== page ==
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This In-Car Karaoke Microphone Gives Strong Singing in the Shower Vibes

Singing Machine wants to put a full-fledged karaoke setup inside modern vehicles, though it's better when other people can’t hear your vocals.

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Me, Kyle Barr, holding a stick mike and singing.
“Anyway the wind blows, doesn’t really matter to me... to meeeee.”
Photo: Kyle Barr/Gizmodo

Though you’re likely to hear many odd sounds on the CES showfloor, the last I expected to hear was amateur sing-alongs. Singing Machine, a company that makes karaoke products, announced this week that it’s working with the entertainment company Stingray to turn cars into self-contained karaoke setups.

You don’t have to be good at singing to belt out a tune in the shower or on a long car drive. Such personal expression should be encouraged, especially in the safety and security of a car cabin, where you might feel safe from the judgment of strangers. I’m heavy on both shower and car singing, but I’ve never personally felt the need for any kind of microphone or lyrics app to make it happen.


On the singer’s side, the device itself is just your average stick mic, but all the other systems would need to be built into the vehicle. This includes the karaoke menu and the ability to connect the mic to your speakers—Singing Machine is currently reaching out to car manufacturers about this. Your average tech bro may be more hesitant to sing in front of an audience, but of course, Singing Machine CEO Gary Atkinson wasn’t too shy about his singing voice. He planted himself in the driver’s side of a fake car cockpit and warbled his way through Drake’s hit song Hotline Bling.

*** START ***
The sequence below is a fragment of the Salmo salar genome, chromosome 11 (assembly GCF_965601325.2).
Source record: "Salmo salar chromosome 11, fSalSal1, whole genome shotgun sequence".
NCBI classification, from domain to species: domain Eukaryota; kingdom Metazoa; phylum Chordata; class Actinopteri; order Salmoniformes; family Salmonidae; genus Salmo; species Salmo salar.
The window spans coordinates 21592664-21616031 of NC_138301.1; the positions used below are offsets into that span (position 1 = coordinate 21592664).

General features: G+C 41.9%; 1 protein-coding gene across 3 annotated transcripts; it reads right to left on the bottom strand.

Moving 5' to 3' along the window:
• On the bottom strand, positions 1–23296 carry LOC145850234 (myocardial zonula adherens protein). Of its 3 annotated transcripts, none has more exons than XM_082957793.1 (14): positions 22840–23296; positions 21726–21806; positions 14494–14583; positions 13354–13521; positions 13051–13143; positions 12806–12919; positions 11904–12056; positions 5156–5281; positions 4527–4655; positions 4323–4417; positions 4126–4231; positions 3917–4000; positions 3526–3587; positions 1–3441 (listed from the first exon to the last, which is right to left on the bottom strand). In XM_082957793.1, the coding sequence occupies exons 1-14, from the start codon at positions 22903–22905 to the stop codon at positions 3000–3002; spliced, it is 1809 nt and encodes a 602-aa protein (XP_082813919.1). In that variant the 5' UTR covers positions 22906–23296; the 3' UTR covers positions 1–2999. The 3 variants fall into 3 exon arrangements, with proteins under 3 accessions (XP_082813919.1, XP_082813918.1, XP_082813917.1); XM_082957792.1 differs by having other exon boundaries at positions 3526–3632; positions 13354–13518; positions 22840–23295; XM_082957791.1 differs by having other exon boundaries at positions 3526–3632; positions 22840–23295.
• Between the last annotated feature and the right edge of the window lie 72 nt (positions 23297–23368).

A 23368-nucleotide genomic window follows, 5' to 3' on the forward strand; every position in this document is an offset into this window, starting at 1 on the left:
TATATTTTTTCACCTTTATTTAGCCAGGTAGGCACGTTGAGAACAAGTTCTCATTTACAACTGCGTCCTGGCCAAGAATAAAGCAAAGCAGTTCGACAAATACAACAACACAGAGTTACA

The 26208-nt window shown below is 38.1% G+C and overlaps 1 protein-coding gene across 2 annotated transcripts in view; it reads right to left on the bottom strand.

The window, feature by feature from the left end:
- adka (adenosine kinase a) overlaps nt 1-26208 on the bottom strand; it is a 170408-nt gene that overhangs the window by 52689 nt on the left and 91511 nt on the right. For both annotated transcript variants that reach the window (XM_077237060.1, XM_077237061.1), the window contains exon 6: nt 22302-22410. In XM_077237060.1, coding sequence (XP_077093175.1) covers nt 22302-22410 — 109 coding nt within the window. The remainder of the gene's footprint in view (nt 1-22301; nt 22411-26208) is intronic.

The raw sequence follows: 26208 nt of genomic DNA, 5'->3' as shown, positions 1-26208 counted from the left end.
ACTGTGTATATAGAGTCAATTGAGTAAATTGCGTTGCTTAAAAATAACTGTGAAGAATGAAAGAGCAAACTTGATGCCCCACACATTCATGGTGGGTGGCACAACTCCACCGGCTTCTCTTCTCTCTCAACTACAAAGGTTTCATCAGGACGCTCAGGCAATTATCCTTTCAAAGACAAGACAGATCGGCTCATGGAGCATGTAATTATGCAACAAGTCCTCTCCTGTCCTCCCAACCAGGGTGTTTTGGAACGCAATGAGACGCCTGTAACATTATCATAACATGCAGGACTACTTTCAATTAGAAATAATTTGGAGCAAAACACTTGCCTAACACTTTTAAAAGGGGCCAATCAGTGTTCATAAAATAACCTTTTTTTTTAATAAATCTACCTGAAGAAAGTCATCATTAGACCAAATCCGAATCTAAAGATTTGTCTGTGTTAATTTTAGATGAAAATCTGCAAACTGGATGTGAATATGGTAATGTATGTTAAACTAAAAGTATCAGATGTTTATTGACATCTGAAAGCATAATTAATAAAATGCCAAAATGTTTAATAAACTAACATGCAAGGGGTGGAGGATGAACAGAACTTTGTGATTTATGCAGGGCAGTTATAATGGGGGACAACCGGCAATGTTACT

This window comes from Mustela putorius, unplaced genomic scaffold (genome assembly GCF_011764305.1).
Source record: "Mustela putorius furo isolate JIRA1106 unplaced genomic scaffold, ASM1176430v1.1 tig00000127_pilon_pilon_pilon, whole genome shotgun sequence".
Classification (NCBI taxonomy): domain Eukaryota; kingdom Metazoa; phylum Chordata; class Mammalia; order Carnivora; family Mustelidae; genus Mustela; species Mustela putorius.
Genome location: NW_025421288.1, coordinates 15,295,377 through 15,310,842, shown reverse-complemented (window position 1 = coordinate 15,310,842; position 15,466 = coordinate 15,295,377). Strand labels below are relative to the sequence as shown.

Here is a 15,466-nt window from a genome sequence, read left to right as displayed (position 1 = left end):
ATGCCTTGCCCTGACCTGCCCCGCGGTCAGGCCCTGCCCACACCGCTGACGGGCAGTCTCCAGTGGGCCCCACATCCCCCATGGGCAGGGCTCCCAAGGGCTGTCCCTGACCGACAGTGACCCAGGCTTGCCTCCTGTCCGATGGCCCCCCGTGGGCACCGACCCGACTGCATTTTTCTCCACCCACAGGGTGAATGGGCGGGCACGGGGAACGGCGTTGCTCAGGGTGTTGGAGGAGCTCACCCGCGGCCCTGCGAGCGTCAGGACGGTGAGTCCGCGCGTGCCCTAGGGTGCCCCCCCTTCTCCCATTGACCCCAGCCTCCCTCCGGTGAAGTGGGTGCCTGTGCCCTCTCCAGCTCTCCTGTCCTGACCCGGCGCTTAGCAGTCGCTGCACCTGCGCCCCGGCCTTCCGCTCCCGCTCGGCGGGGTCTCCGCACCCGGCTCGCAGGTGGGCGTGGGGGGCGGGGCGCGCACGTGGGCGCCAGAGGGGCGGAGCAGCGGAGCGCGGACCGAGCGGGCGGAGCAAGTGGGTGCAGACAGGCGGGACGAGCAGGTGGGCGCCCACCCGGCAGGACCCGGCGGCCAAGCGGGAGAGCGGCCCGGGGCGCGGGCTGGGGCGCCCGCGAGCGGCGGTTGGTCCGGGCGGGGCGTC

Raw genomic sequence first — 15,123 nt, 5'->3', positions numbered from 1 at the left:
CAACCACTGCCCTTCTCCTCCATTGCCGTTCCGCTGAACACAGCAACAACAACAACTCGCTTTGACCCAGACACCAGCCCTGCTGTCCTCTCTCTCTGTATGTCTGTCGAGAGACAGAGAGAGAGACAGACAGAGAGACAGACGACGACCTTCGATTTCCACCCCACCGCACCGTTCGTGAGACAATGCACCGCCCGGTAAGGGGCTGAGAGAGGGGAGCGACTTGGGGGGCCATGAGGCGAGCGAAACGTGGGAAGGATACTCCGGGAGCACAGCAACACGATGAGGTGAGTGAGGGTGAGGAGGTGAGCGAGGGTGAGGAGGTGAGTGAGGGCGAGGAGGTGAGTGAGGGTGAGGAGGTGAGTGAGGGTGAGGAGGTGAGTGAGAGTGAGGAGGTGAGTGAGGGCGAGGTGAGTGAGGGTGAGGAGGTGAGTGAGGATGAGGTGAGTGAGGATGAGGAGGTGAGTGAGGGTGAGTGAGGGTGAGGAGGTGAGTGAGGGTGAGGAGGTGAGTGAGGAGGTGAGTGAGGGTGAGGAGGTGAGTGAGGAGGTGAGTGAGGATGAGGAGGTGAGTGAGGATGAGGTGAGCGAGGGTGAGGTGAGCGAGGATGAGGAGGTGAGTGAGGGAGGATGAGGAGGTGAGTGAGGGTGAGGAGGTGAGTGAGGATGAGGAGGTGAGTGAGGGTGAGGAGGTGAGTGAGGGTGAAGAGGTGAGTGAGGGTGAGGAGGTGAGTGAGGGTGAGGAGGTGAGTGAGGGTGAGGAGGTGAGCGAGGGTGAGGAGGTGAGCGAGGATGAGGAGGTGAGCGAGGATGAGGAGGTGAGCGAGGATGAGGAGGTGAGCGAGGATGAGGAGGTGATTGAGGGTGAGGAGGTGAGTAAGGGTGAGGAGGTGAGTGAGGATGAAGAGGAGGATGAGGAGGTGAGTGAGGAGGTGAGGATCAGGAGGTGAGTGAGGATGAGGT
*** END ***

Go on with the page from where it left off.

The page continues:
Not like I’m a much better vocalist, though I’m not one for a lot of Top 40 music out there. No Karaoke set would be complete without Queen’s Bohemian Rhapsody—a song I know by heart at this point. At one point, Atkinson turned off the background vocals so I could hear my own dry voice through the Stingray system. The company was boasting that its “Pitchlab” system autotunes your voice and corrects your key and pitch. Atkinson also said users can select certain “enhancements,” such as “pop star” or “hip-hop” effects. The music was loud in that setting, almost like a reverb off shower walls. Did I get into it? You bet your ass—it’s Queen, after all.


“It makes people feel comfortable singing,” Atkinson said.

Obviously, Atkinson is a big fan of Drake, but beyond that, the company claimed the karaoke app contains 100,000 songs, mostly pop hits you’ll find on any karaoke machine as well as some recent hits from Disney films like Encanto. Yes, your kids will now be able to sing Let it Go over and over again if you dare hand them the mic. Next generation versions of the tech may even give scores for lyrical accuracy, a la Rock Band.

This isn’t so much a product you can get your hands on, but something the company wants to get leading vehicle makers to start adding as a feature in future rollouts. The whole “the car is the extension of the living room” angle is a bit tired at this point, but there’s also a safety aspect. Caras integrated with the Stingray will let users in the driver’s seat see lyrics on an internal screen, but only when the vehicle is in park. Otherwise, a passenger can connect to the car to get the lyrics on their phone when they’re in motion. These sort of safety features are perhaps why the device can’t just work on any car using, say, an Android app.

Of course, nothing stops users from passing the mic to the driver’s seat to go off songs by memory. Also, a driver could simply load the lyrics on their own phone while in motion. Regardless, Atkinson said the company’s currently in talks with major automotive partners, though he didn’t reveal which ones.


Update 1/11/2023 at 3:00 p.m. ET: This post was updated to correct Gary Atkinson’s title. He is the CEO of Singing Machine.